Suspect in Terror Arrest Is from Michigan

By: Associated Press
By: Associated Press

Two men on a United Airlines flight from Chicago to Amsterdam were questioned by Dutch authorities after U.S. officials found a cell phone taped to a Pepto Bismol bottle and a knife and box cutter in checked luggage connected with the men, a law enforcement official said.
The official identified the men as Ahmed Mohamed Nasser al Soofi and Hezam al Murisi. Al Soofi had a Michigan address, the official said, but it was not immediately clear where the two men were from.
As of Monday night, FBI agents had visited the southwest Detroit neighborhood where several addresses were found for variations of al Soofi's name, according to neighbors who declined to give their names to The Associated Press.
ABC News, which first reported the incident Monday, said al Soofi was from Detroit and that both he and al Murisi were charged in the Netherlands with "preparation of a terrorist attack," but U.S. officials would not confirm that.
Another law enforcement official said, as of Monday night, the men had not been charged with anything in the U.S.
The law enforcement officials spoke on condition of anonymity to discuss the ongoing investigation and sensitive security issues.
Al Soofi was questioned as he went through security in Birmingham, Ala., on his way to Chicago, according to one of the officials. He told the Transportation Security Administration authorities he was carrying a lot of cash. Screeners found $7,000 on him, but he was not breaking any law by carrying that much money. Officials also found multiple cell phones taped together and multiple watches taped together in his checked baggage.
Al Soofi was supposed to fly from Chicago to Washington Dulles International Airport in Virginia, and then on to Amsterdam, the official said. But when he got to Chicago, he changed his travel plans to take a direct flight from Chicago to Amsterdam. Al Murisi also changed his travel plans in Chicago to take a direct flight to Amsterdam, raising suspicion among U.S. officials. Federal Air marshals were on the flight from Chicago to Amsterdam, a law enforcement official said.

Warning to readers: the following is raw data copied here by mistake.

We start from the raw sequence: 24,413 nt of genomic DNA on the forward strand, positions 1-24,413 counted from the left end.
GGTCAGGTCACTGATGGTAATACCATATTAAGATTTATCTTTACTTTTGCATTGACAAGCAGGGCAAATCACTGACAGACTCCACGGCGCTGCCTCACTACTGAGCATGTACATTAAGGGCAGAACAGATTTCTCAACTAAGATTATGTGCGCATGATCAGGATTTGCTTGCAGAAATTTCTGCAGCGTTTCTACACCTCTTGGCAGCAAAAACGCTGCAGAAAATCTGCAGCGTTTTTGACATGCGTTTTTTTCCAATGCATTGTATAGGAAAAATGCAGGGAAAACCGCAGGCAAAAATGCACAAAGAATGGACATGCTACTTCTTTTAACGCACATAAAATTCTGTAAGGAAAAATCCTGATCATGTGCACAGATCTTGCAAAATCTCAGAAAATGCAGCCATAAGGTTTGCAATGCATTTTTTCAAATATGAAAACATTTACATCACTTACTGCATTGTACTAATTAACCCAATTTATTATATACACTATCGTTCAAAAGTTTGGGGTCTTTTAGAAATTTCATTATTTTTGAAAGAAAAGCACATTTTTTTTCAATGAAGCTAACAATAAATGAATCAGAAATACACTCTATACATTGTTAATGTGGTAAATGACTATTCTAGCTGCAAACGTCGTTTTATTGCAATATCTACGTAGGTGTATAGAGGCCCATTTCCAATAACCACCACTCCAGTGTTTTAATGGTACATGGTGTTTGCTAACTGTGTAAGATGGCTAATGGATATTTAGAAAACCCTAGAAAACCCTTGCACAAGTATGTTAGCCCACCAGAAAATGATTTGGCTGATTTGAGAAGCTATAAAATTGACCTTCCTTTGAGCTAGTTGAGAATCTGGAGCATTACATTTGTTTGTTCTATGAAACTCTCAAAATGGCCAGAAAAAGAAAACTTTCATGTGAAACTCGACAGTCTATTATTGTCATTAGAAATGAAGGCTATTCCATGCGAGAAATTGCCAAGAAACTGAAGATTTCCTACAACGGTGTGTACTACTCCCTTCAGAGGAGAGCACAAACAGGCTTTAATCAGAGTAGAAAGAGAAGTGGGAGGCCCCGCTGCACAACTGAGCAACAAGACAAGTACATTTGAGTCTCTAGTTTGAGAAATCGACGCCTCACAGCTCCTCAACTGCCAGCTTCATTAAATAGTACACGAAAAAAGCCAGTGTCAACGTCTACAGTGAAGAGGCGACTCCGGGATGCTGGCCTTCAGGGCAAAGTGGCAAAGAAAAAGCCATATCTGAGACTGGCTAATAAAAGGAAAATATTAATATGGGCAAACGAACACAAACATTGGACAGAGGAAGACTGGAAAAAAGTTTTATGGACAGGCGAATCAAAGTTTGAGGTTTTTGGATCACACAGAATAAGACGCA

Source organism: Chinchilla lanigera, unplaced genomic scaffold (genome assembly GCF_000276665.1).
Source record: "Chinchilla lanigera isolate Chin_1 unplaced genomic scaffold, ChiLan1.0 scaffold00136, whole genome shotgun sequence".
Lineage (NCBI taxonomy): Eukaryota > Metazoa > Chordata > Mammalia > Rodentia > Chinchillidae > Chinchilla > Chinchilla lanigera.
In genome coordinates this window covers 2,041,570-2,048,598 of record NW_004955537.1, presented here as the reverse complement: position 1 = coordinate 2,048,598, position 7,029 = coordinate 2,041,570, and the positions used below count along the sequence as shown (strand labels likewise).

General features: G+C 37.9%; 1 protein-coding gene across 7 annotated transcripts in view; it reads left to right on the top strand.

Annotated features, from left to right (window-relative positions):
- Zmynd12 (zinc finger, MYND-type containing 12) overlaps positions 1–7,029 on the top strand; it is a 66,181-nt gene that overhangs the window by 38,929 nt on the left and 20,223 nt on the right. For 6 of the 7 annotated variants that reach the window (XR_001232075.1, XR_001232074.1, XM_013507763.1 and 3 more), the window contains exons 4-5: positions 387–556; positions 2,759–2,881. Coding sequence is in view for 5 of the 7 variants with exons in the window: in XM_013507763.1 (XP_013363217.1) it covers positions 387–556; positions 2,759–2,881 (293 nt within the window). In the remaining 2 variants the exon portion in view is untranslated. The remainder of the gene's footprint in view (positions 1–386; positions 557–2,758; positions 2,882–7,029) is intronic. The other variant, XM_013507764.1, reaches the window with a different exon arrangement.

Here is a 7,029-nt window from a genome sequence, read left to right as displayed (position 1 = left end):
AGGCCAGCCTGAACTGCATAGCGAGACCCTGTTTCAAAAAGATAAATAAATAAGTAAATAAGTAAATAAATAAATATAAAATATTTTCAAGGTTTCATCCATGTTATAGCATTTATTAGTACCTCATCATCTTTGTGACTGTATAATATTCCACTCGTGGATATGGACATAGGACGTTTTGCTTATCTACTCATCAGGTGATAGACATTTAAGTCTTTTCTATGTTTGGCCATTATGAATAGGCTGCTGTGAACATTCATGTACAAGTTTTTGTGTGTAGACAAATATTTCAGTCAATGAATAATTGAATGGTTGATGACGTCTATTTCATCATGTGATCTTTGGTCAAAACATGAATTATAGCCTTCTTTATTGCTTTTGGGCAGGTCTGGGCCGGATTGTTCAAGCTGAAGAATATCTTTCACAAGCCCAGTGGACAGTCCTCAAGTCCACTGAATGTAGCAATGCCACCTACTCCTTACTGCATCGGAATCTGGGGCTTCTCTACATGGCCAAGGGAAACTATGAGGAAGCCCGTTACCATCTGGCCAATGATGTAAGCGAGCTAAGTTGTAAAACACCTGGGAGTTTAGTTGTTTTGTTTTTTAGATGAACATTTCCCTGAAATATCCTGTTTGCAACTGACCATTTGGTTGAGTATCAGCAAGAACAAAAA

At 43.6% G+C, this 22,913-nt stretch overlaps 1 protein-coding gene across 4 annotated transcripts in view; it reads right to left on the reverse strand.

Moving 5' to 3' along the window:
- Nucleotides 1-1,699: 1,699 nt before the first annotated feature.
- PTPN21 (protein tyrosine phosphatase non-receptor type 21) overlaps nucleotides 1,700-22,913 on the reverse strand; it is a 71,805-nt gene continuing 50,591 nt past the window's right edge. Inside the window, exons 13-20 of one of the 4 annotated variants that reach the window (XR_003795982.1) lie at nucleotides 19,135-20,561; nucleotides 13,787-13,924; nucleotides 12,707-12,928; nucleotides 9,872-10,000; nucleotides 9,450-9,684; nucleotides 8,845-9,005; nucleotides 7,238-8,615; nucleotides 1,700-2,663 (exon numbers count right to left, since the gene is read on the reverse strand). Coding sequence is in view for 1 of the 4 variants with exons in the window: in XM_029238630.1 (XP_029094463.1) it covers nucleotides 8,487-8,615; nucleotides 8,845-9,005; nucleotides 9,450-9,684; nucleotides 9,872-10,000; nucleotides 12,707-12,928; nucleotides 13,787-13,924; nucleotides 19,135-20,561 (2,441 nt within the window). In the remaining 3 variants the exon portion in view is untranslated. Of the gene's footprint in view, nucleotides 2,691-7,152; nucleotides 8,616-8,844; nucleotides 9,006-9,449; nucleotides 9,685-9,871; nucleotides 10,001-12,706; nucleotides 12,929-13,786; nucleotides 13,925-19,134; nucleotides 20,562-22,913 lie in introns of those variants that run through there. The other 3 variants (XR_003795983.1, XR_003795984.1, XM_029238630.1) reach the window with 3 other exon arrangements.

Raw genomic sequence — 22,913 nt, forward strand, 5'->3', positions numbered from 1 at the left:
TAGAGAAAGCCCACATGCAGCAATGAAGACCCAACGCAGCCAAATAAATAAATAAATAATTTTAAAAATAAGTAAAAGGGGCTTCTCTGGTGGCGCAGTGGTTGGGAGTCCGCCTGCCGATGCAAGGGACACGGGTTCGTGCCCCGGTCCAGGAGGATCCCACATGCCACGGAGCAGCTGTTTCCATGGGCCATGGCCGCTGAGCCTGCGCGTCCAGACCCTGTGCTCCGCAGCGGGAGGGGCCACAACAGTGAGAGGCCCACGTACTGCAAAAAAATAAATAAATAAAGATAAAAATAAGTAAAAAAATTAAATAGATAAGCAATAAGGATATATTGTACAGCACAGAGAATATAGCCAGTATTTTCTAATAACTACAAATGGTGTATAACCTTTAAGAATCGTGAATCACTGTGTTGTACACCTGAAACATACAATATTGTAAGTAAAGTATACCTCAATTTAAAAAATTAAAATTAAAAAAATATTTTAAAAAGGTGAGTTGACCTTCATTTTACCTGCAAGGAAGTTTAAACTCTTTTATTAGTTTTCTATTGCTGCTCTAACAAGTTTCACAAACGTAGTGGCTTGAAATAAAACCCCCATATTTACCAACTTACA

Homeland Security spokeswoman Amy Kudwa said once officials found suspicious items in luggage associated with two passengers on Sunday night's flight, they notified the Dutch authorities.
"The items were not deemed to be dangerous in and of themselves," Kudwa said. She would not identify the two passengers.
It is not illegal to carry knives or taped cell phones and watches in checked baggage.


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  • by James Location: Lansing on Aug 31, 2010 at 06:19 PM
    Obvious test run. By taping things together it seems to me like they were imitating a bomb to see if it would get past the screeners, and also changing flight plans to see if they would raise a red flag.. Thankfully it did, and they were caught- Everyone was doing their job correctly here. Hopefully, they will be charged with something.
  • by Anonymous on Aug 31, 2010 at 10:34 AM
    They shouldn't have been allowed on a plane at all. I don't trust a group of people who don't pay attention to a lot of what goes on around them to protect me or mine. US Marshalls or not on a plane, they couldn't shoot the guys if something happened. To many people and a bullet through a plane wall. What a wonderful idea.
  • by Kelly Location: Lansing on Aug 31, 2010 at 06:38 AM
    As someone who flies alot, I can tell you that the NTSB in certain major airports do not take their jobs seriously. In Detroit, Chicago, Denver, Dallas, etc. they are so busy talking with each other that they do not pay close attention to the serious jobs for which they are being well-paid. Instead, they act as if they are check-out clerks at the local grocery store. They gossip with each other and flirt with passengers. In contrast, the NTSB in some smaller but better airports, like Oklahoma City and Louisville, are extremely professional and very serious about their jobs. We are spending a great deal of money on their salaries and benefits. The least they can do, the very least they can do, is pay attention to their jobs.
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